Call Answered: Ty Autry: "A Southern Fairytale" at New York Theater Festival's Summerfest
I met Ty Autry after our mutual friend and fellow "Call Me Adam" participant Alex Bond passed away in 2017. We have remained in touch ever since, so when I heard that Ty's play, A Southern Fairytale was making its NYC debut in New York Summerfest Theater Festival, I knew I had to speak with him further about this show.
Based on true events, A Southern Fairytale, is a story of a gay Christian growing up in the Deep South. Through this piece you see him go through coming in and out of the closet multiple times, excommunicated, conversion therapy, and even his dad asking if there is a demon inside of him.
1. This September your play A Southern Fairytale, which chronicles the story of a gay Christian growing up in the deep south will premiere as part of the New York Summerfest Theater Festival. What excites you about having this show premiere in NYC? There is a lot that excites me about this show premiering in NYC! First off, I am most excited to get the chance to test the waters on how a show like this engages with an audience. I’ve told bits of my story to friends over the years, but they are a very different crowd than New Yorkers who live and thrive off of theatre. Second, it is an opportunity to start a conversation around how the church has handled the LGTBQ+ community. Hopefully, a conversation around healing and forgiveness.
2. What are you most nervous about? Disappointing people. This show isn’t just about me, it is about every single person who was ever told that they would never amount to anything because of who they are. I want this piece to authentically represent those people and not just be a show about me.
3. What was the hardest part of writing this play? What part was the easiest? Well, the hardest part about writing this play was actually having to share it with my family. This show is partly filled with truth from my personal life and I want it to represent the truth about the choices we make in life while also protecting my family from feeling like I am attacking them in some way.
The easiest part, hm, that is a tough question actually. I would say the easiest part was remembering what my adventures through therapy, excommunication, and being banned from a school taught me. Those lessons have stuck with me through the years and are always what I remember when thinking back on what happened while growing up in South Georgia.
4. What went through your mind as you wrote this show? Oh, geez, what didn’t go through my mind when I was writing this show? I started writing this show back in October of last year and it was a struggle at first. I didn’t know what I was trying to say or accomplish with this story. I had the memories, thoughts, collection of stories from others, but no clear direction of what I wanted to say.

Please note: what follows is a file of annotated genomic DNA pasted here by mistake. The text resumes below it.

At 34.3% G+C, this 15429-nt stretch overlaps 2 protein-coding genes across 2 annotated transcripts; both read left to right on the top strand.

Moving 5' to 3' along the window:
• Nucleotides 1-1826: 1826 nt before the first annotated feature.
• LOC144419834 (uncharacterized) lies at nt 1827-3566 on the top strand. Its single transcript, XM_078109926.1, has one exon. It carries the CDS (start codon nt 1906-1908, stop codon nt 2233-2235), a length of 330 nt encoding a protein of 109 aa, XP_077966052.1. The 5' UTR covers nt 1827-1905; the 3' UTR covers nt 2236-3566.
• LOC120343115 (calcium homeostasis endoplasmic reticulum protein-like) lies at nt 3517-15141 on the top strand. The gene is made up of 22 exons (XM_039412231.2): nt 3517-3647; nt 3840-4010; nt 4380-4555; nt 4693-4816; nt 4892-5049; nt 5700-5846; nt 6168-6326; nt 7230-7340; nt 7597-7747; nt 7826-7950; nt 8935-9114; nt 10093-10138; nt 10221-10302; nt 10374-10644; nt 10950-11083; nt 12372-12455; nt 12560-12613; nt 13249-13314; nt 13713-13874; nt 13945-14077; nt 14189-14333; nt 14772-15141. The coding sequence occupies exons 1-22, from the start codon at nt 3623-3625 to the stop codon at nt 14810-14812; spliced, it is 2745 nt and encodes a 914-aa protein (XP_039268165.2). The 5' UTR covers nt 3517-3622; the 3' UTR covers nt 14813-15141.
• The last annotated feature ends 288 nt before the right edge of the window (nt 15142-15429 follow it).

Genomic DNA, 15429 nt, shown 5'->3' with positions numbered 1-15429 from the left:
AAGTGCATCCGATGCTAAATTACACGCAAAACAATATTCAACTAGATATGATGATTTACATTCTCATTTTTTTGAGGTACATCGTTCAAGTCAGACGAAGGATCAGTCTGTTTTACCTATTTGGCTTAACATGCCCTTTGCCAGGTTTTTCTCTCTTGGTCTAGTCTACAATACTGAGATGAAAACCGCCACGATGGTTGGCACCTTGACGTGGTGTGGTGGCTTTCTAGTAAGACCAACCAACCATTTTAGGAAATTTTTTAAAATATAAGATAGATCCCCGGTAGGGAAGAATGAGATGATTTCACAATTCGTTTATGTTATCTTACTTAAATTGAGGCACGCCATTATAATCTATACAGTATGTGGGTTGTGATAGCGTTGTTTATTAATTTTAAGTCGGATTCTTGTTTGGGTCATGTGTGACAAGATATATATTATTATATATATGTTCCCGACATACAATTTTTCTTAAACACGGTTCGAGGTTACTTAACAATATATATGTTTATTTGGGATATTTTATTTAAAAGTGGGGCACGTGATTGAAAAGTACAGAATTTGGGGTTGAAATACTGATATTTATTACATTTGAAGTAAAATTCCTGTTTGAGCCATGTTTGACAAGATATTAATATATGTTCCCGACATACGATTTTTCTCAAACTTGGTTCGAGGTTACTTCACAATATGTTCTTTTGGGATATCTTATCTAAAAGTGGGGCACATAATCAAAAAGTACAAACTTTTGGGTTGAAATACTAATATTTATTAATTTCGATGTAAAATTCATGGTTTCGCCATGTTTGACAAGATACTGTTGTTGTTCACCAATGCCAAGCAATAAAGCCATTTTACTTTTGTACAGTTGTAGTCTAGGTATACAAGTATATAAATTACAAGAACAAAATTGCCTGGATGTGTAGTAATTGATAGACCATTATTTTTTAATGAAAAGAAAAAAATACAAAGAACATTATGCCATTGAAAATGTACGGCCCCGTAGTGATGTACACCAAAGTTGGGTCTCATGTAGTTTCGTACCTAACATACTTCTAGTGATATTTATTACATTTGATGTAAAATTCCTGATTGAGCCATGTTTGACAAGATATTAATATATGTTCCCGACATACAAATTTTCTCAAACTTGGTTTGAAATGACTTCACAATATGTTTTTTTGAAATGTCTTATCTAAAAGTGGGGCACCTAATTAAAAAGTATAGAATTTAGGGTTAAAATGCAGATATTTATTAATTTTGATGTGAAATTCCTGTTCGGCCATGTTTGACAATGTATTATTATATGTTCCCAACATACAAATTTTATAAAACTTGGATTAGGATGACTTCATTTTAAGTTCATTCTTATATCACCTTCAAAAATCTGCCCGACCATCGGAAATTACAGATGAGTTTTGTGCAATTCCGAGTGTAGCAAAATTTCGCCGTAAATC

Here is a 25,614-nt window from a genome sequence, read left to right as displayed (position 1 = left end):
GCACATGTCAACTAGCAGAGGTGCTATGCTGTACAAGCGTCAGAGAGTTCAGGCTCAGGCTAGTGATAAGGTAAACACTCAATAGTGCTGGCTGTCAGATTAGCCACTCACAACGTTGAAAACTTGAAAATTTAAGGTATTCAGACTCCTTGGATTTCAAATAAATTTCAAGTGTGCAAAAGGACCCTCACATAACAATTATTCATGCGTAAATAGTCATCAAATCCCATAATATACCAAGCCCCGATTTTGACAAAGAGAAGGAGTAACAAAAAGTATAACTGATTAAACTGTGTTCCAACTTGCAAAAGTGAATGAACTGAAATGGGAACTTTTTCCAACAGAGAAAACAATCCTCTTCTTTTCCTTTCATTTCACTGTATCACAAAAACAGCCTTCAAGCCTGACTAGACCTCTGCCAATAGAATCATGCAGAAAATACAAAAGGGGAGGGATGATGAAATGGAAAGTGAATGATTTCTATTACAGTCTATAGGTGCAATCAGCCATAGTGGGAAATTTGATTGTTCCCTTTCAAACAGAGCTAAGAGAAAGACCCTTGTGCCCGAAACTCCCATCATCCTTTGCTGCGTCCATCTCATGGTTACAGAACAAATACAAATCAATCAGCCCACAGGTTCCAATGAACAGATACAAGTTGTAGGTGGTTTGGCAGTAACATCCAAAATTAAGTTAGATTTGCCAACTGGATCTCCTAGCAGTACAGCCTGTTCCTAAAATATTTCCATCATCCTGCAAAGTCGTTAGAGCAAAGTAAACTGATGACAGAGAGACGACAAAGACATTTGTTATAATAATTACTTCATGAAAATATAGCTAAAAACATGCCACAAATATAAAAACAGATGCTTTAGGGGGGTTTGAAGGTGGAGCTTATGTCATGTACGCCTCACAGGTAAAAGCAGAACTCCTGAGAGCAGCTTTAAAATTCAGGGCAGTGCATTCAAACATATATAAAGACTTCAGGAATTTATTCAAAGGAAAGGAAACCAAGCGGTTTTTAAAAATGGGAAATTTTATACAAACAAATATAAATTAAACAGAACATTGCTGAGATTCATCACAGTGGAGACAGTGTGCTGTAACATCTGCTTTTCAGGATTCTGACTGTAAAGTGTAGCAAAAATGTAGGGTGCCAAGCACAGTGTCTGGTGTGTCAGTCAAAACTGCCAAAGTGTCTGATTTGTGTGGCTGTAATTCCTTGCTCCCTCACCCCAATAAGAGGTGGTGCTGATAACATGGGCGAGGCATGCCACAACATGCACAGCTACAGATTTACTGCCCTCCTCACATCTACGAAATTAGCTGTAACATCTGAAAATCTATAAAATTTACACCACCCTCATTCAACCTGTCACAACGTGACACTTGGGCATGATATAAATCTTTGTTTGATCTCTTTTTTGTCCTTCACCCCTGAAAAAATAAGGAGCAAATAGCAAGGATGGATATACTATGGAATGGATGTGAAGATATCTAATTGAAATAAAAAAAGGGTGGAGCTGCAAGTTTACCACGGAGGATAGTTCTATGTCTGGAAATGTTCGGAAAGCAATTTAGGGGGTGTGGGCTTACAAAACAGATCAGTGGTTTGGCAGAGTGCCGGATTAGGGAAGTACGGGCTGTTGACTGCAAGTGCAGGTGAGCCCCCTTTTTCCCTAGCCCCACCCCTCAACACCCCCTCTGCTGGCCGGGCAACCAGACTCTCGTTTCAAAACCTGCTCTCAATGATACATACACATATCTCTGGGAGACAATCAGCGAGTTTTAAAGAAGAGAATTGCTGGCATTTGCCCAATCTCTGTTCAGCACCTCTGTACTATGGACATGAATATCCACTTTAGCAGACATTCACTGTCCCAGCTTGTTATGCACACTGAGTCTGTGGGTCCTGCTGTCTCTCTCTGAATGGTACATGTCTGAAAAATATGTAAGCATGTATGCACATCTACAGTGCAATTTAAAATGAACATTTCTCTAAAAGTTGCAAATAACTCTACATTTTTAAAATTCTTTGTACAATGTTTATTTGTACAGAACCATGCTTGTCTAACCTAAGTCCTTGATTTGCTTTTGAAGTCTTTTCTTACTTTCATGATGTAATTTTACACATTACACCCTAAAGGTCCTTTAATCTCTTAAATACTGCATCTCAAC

While I was struggling to put together a structure for the show, I remember feeling a lot of anger, frustration at recalling everything I or others had gone through. But, then also laughing at how crazy, stupid, or funny these stories are now.
5. The character in this show goes through quite a lot: coming in and out of the closet multiple times, excommunicated, conversion therapy, and even his dad asking if there is a demon inside of him. What do you think attributes to his surviving all of this? Faith. Hands down that is what gets him through everything. One major point in this story is that I wanted to have a moment where the only thing he has to lean on is God. And then also see that fall through, in a way, to leave him alone. Which, begs the questions, if you are a person of faith, are you ever alone? Or is that just our perception?
6. I love the tagline on your website, "Ty Autry: Engineer turned Actor." I have to ask, what made you want to pursue the rocky road, but very satisfying world of acting over the safer path of engineering? That is a real good question! When I decided to go from engineering to acting, I turned down a position in a company that would have landed me a six-figure income in five years. That is no small thing to just walk away from and pursue a career where I may never touch that level of financial security. But, this goes to show, that you cannot and should never pursue this career with money being the goal.